Deborah Walley

Deborah Walley was born on August 12, 1943, in Bridgeport, Connecticut, to famed figure skaters,Nate and Edythe Walley. Following in her parent's footsteps, three year old Deborah made her first public skating appearance at Madison Square Garden to a packed house. As she grew older, the young spent most of the summer months on the road with the Ice Capades and the school months with a nanny in New York. Having completed professional school in New York, Deborah did some ing and by the age of 13 was working in off-Broadway plays and in television. She was featured on such shows as Route 66 and Naked City. While appearing in Chekov’s Three Sisters, Walley was discovered by Joyce Selznick of Columbia Pictures. In 1961, Deborah made her screen debut playing the lead in Gidget Goes Hawaiian. This was followed by co-starring roles in such Walt Disney movies as Bon Voyage with Fred MacMurray and Jane Wyman, and Summer Magic with Hayley Mills and Burl Ives. Later, Walley went on to star in several films including the very popular beach movies such as Dr. Goldfoot and the Love Machine, Beach Blanket Bingo, and The Ghost in the Invisible Bikini.

In 1966, Deborah was chosen to star with the King, Elvis Presley, in Spinout. She played Les, the drummer in Mike's (Elvis’) band (she actually did learn to play drums for the part). For most of the movie, the male members of the band consider Les one of the guys, to which she repeatedly protests, “I’m not a fellow, I’m a girl !”. Les (along with the characters played by Shelley Fabares and Diane McBain) is really attracted to Mike, but he doesn’t realize what a pretty young lady she is until she arrives at a party all dressed up. Les looks so beautiful that Mike can’t believe she’s the same girl . Fortunately, Mike finds a solution that will make everybody happy! Today, Deborah's memory of Presley is "I was not a big Elvis fan before we made Spinout. But from the moment I met him we became close friends." When asked if she enjoyed doing the movie her response was "Certainly! The film itself, plus working with Elvis was a great joy."

For the rest of the 1960’s and 70’s, Walley's work was mostly on television in such programs as Gomer Pyle, Love American Style, and Burke's Law. She also played Eve Arden’s daughter on the successful sitcom, The Mothers-in-Law.

In the 1980’s, Deborah took some time off to raise her two sons, Tony and Justin, and to develop her talent for producing and writing. During this period, she co-founded a non-profit Theater Company for children, Pied Piper Productions. Deborah Walley's writing career has included work for Disney Animation (where she also did voice-overs); scripts for her own company Swiftwind Productions; and an acclaimed short film The Vision of Seeks-To-Hunt Great. Among her other projects, Deborah has also written 2 books entitled Grandfather’s Good Medicine and Last of the Blues.

Miss Deborah Walley passed away the morning of May 10, 2001, from cancer. A special person in Deborah's life, Marty Holton, remembers "When the end came, it came quickly, softly and painlessly. Right up until the very last moment she fought like the valiant warrior."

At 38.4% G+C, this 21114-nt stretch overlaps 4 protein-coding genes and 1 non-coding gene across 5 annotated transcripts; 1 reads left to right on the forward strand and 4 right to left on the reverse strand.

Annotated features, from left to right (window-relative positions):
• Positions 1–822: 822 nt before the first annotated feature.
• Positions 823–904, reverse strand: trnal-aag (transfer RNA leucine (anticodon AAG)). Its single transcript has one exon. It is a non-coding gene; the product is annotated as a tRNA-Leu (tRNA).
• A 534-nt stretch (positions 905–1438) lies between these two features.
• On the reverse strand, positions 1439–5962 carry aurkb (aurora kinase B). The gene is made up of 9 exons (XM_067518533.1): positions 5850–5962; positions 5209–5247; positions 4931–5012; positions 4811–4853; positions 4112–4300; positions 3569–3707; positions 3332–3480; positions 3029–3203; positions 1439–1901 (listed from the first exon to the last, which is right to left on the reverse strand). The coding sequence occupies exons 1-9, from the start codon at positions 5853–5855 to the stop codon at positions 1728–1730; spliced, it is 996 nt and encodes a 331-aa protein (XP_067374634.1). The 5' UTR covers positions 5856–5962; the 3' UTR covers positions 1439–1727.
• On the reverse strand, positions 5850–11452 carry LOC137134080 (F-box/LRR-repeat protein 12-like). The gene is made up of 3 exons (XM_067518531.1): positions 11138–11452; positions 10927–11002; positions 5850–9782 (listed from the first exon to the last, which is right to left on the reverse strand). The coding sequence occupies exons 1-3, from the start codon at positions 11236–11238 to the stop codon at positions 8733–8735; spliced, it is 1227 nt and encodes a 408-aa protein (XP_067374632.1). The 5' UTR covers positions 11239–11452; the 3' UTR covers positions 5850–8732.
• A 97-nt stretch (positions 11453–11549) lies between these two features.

Click here to see my Deborah Walley autograph.

Will Hutchins
"Lt. Tracy Richards "

Will Hutchins was born in Los Angeles, California, on May 5, 1932. His birth name was Marshall Lowell Hutchason. Hutchins later went on to school at Pomona College and UCLA. During this time he also spent two years as an Army Cryptographer. After all this, Will was offered a contract at Warner Brothers. Of course he took the offer and Hutchins began to star on the western television series Sugarfoot. With the popularity of the show, Will got the chance to co-star in many things including guest appearacnes on the television shows Maverick and 77 Sunset Strip and his first film, Lafayette Escadrille. After his work in two more films, No Time For Sergeants with Andy Griffith and Claudelle Inglish with fellow Elvis co-star Diane McBain (Spinout), Hutchins was sent to the Philippines where he would re-fight World War II for his next movie, Merrill’s Marauders. For the next two years, Will was on the rode doing the Broadway play Never Too Late.

When Hutchins returned to Hollywood, he was chosen to co-star in Elvis Presley’s next two films Spinout and Clambake . In Spinout Will played Lt. Tracy Richards, an officer who falls for Deborah Walley’s character, Les; and in Clambake he played Elvis’ buddy Tom Wilson/Scott Hayward.

Following his work with the King, Hutchins did the movie The Shooting with Jack Nicholson and Elvis co-star Millie Perkins (Wild in the Country). Will also began to star on two more television shows, Hey Landlord! and Blonde. For the rest of his career, Hutchins mostly did TV movies but also traveled around the world doing things such as Tippy Hedren’s film Roar. To date, Will’s last acting appearance was in the movie Gunfighter.

Today, Hutchins is married and working at NBC. When recently asked about Elvis, Will’s response was “Best and most fun actor I’ve ever had the honour to work with”, and says that of the two Elvis movies he made, Clambake was the most fun.

Click here to see my Will Hutchins autograph.